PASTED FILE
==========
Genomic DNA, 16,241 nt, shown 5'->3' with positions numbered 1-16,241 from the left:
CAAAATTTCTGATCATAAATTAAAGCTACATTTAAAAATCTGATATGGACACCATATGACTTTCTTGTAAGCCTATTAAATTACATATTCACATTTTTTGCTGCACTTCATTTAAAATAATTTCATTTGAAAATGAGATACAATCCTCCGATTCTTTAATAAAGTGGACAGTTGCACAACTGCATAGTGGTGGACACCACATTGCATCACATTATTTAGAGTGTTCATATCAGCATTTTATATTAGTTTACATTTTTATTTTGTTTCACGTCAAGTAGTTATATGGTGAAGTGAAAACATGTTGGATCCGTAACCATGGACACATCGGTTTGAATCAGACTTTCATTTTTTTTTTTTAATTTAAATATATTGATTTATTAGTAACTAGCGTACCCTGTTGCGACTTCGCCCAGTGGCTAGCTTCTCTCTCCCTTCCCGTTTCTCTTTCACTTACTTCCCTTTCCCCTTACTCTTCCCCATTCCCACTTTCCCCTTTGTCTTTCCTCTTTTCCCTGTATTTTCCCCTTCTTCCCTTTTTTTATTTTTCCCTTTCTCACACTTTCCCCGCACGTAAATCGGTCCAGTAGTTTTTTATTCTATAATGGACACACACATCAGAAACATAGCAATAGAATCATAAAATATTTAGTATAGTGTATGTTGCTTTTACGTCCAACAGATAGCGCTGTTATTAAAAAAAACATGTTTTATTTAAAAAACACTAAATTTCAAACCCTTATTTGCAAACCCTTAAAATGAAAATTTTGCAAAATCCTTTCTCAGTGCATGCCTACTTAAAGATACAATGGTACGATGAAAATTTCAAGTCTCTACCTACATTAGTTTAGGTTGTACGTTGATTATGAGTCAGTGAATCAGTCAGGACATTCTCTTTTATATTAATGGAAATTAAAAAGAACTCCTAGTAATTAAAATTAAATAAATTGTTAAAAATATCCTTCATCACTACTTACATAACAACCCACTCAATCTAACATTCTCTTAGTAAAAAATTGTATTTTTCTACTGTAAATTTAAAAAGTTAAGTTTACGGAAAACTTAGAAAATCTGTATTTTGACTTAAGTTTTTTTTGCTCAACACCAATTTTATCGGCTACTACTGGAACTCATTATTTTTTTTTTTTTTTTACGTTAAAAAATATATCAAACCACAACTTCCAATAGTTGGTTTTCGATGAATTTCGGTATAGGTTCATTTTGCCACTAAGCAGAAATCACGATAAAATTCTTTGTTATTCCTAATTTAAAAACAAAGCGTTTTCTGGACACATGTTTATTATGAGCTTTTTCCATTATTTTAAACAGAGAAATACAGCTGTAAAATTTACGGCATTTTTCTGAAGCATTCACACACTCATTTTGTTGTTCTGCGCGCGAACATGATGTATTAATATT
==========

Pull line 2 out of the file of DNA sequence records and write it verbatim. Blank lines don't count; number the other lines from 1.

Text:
CAAAATTTCTGATCATAAATTAAAGCTACATTTAAAAATCTGATATGGACACCATATGACTTTCTTGTAAGCCTATTAAATTACATATTCACATTTTTTGCTGCACTTCATTTAAAATAATTTCATTTGAAAATGAGATACAATCCTCCGATTCTTTAATAAAGTGGACAGTTGCACAACTGCATAGTGGTGGACACCACATTGCATCACATTATTTAGAGTGTTCATATCAGCATTTTATATTAGTTTACATTTTTATTTTGTTTCACGTCAAGTAGTTATATGGTGAAGTGAAAACATGTTGGATCCGTAACCATGGACACATCGGTTTGAATCAGACTTTCATTTTTTTTTTTTAATTTAAATATATTGATTTATTAGTAACTAGCGTACCCTGTTGCGACTTCGCCCAGTGGCTAGCTTCTCTCTCCCTTCCCGTTTCTCTTTCACTTACTTCCCTTTCCCCTTACTCTTCCCCATTCCCACTTTCCCCTTTGTCTTTCCTCTTTTCCCTGTATTTTCCCCTTCTTCCCTTTTTTTATTTTTCCCTTTCTCACACTTTCCCCGCACGTAAATCGGTCCAGTAGTTTTTTATTCTATAATGGACACACACATCAGAAACATAGCAATAGAATCATAAAATATTTAGTATAGTGTATGTTGCTTTTACGTCCAACAGATAGCGCTGTTATTAAAAAAAACATGTTTTATTTAAAAAACACTAAATTTCAAACCCTTATTTGCAAACCCTTAAAATGAAAATTTTGCAAAATCCTTTCTCAGTGCATGCCTACTTAAAGATACAATGGTACGATGAAAATTTCAAGTCTCTACCTACATTAGTTTAGGTTGTACGTTGATTATGAGTCAGTGAATCAGTCAGGACATTCTCTTTTATATTAATGGAAATTAAAAAGAACTCCTAGTAATTAAAATTAAATAAATTGTTAAAAATATCCTTCATCACTACTTACATAACAACCCACTCAATCTAACATTCTCTTAGTAAAAAATTGTATTTTTCTACTGTAAATTTAAAAAGTTAAGTTTACGGAAAACTTAGAAAATCTGTATTTTGACTTAAGTTTTTTTTGCTCAACACCAATTTTATCGGCTACTACTGGAACTCATTATTTTTTTTTTTTTTTTACGTTAAAAAATATATCAAACCACAACTTCCAATAGTTGGTTTTCGATGAATTTCGGTATAGGTTCATTTTGCCACTAAGCAGAAATCACGATAAAATTCTTTGTTATTCCTAATTTAAAAACAAAGCGTTTTCTGGACACATGTTTATTATGAGCTTTTTCCATTATTTTAAACAGAGAAATACAGCTGTAAAATTTACGGCATTTTTCTGAAGCATTCACACACTCATTTTGTTGTTCTGCGCGCGAACATGATGTATTAATATT